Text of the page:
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SSS vs.

CA
G.R. No. L-46058 | December 14, 1987
Topics: Elements of Employer-Employee Relationship;
Facts:
1. QTC, formerly U.S. Tobacco Corporation, is a firm engaged in the
manufacture and sale of cigarettes. QTC, as VENDOR, entered into an
agreement with CARREON, as VENDEE. The salient provisions of which
include:
a) QTC determines mode of payment by Carreon for cigarettes, that is,
cash basis only;
b) Carreon shall sell cigarettes only within Quezon Province and/or
such other places as may be designated by QTC and only to
specified persons in those territories, at such prices set by QTC;
c) Carreon is solely responsible for any loss of the cigarettes delivered
him by QTC as well as proceed of sales;
d) Carreon may borrow delivery trucks from QTC but only for the
purposes of the contract, and Carreon shall shoulder expenses for
gas, repairs, etc.;

2. The contract was eventually terminated by QTC. Carreon thus filed a petition
with Social Security Commission, alleging that he was an employee of QTC,
and asking that QTC be ordered to report him for coverage under the Social
Security Law. QTC answered, claiming that Carreon has not been an
employee but was an independent businessman. SSC ruled in Carreon’s favor.

3. On appeal, CA ruled in favor of QTC. Basing solely on Mafinco vs. Ople


ruling, the CA reversed the SSC. Hence, this petition.
Issue: Whether Carreon is an employee of QTC.
Ratio Decidendi:
YES. SC noted that some businessmen with the aid of lawyers have tried to
avoid the bringing about of an employer-employee relationship in some of their
enterprises because that juridical relation spawns obligations connected with
workmen's compensation, social security, medicare, minimum wage, termination
pay and unionism.
Thus, to constitute an employer-employee relationship, there must be: a)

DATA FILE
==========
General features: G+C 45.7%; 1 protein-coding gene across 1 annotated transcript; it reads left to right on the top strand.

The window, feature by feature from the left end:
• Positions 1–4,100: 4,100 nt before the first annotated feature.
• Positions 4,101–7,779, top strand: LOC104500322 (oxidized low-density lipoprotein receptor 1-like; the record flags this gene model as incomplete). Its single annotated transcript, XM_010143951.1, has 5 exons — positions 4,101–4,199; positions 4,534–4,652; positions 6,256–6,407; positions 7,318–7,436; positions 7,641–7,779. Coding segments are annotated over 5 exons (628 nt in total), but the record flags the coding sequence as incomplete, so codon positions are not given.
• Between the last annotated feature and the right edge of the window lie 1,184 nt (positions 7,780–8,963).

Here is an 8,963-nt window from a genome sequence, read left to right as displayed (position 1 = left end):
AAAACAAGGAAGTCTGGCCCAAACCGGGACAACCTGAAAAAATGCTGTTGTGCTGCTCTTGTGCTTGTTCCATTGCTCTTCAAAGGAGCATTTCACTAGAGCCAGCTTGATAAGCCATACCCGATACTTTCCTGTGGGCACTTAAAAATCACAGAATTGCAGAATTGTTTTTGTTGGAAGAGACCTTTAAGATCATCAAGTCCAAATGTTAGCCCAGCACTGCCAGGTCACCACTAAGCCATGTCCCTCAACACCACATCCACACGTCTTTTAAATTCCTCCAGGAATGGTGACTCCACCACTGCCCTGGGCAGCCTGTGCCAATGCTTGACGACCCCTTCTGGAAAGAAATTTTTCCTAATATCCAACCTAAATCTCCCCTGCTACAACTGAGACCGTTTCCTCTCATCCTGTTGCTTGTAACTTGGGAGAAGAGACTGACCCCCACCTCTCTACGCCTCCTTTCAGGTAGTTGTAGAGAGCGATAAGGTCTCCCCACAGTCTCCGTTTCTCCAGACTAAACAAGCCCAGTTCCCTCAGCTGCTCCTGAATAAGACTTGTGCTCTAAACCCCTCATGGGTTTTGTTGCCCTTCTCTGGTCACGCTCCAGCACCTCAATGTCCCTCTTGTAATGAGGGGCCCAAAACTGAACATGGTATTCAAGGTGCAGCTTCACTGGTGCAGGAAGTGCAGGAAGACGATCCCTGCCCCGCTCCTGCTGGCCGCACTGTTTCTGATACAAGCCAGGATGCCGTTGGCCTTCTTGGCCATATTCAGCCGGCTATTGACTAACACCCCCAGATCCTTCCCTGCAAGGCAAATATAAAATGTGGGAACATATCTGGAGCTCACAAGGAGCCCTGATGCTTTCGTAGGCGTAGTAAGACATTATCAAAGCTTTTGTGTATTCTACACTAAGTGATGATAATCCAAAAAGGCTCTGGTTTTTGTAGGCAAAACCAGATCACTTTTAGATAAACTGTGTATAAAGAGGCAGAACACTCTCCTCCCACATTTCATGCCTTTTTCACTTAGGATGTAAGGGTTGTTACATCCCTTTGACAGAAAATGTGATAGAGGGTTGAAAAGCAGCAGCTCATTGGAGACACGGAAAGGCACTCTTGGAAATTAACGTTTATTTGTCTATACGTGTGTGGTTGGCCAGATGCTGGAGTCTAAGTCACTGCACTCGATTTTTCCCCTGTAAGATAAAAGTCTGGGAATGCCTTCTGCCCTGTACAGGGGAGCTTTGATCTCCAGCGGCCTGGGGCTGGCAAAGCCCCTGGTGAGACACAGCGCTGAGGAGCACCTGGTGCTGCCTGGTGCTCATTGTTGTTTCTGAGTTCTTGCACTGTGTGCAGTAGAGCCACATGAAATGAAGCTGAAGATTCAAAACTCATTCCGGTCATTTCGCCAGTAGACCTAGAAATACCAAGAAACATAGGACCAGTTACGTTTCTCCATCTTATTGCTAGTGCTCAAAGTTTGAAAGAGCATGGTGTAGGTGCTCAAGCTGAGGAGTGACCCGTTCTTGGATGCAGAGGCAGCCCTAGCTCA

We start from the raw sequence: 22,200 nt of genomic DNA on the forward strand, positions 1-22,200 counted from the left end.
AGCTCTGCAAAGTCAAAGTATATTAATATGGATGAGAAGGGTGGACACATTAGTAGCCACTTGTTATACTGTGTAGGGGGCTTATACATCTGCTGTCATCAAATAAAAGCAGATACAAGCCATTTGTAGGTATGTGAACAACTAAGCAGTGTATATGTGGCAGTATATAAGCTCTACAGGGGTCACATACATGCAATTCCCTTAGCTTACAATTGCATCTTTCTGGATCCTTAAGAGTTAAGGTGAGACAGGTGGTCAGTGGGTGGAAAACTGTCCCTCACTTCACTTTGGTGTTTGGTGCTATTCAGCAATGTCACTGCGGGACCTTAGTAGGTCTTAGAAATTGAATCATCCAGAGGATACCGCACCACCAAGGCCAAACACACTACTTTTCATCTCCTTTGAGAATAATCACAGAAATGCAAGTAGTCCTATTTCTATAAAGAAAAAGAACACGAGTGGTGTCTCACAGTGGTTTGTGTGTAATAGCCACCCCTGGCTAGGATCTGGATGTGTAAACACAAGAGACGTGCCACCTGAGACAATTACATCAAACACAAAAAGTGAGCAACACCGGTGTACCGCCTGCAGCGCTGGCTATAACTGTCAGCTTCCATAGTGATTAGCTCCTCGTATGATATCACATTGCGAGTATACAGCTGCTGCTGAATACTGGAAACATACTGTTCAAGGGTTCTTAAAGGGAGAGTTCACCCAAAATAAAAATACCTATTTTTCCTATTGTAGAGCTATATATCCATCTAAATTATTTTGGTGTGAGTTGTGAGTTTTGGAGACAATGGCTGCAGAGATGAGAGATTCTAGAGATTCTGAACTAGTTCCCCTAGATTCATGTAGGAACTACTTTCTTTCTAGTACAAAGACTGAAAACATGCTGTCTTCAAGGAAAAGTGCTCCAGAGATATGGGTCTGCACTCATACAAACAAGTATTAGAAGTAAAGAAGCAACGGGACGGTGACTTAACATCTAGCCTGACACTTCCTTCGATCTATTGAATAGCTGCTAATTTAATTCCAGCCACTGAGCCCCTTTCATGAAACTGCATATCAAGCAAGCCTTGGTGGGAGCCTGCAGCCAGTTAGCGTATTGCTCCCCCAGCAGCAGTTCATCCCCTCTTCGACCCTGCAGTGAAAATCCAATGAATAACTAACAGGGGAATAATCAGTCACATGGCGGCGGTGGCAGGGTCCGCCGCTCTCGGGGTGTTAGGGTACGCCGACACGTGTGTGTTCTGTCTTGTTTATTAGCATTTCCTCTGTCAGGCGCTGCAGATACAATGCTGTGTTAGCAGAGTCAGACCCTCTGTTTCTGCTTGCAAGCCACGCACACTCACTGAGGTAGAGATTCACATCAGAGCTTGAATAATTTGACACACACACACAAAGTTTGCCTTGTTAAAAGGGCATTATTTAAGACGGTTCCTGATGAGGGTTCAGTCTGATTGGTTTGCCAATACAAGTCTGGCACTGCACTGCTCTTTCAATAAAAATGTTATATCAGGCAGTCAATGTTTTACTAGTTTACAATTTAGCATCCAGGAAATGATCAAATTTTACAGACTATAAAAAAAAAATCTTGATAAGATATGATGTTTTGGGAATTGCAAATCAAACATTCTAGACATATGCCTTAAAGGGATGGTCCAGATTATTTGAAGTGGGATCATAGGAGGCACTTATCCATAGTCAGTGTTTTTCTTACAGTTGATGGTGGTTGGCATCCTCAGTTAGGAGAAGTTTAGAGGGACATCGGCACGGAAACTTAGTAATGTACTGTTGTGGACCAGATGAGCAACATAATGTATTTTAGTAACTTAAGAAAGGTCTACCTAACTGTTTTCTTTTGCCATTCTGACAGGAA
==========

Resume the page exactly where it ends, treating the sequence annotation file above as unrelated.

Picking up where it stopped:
selection and engagement of the employee; b) the payment of wages; c) the power
of dismissal; and d) the employer's power to control the employee with respect to
the means and method by which the work is to be accomplished. The last, which is
the so-called "control test", is the most important element.
With reference to the control test, where a person who works for another does
so more or less at his own pleasure and is not subject to definite hours or conditions
of work, and in turn is compensated according to the result of his effort, the
relationship of employer-employee does not exist.
The CA relied solely on the Mafinco ruling, believing that the contract therein
is similar to that of the contract in the instant case. In Mafinco, it was ruled that the
party concerned was an independent contractor, as per the terms of the contract (he
can hire his own drivers/helpers, and shall be responsible for their compensation,
etc.).
As a general rule, the SC can only resolve questions of law as the factual
findings of the CA are conclusive upon it. However, it can resolve questions of fact
or review CA’s factual findings (1) when the findings of fact of CA are contrary to
those of the trial court and (2) when the findings of fact of the CA are premised on
the supposed absence of evidence and are contradicted by evidence on record.
In this case, in applying Mafinco, CA merely considered portions and not the
entirety of the contract in the instant case. This led it to rule that Carreon was an
independent contractor. However, in applying the control test, the following facts
pointed out by SolGen indicate that there exists an employer-employee relationship
between Carreon and QTC, to wit:
(a) QTC assigned a definite sales territory for Romeo Carreon;
(b) QTC provided Romeo Carreon with a delivery truck for the exclusive use
of the latter in his sales activities;
(c) QTC dictated the price of the cigarettes sold by Romeo Carreon;
(d) QTC prescribed what brand of cigarettes Romeo Carreon could sell;
(e) QTC determined the persons to whom Romeo Carreon could sell;
(f) QTC issued circulars and memoranda relative to Romeo Carreon's sales
activities;
(g) QTC required Romeo Carreon to submit to it daily, weekly and monthly
reports;
(h) QTC grounded Romeo Carreon for six months in 1966;
(i) Romeo Carreon was supervised by sales coordinators of QTC;
(j) Romeo Carreon was subject to payment of damages and loss even of
accrued rights for any violation of instructions made by QTC in relation to his sales
activities; and
(k) Romeo Carreon was paid an allowance by QTC.

All these indicate control and supervision over Carreon's work.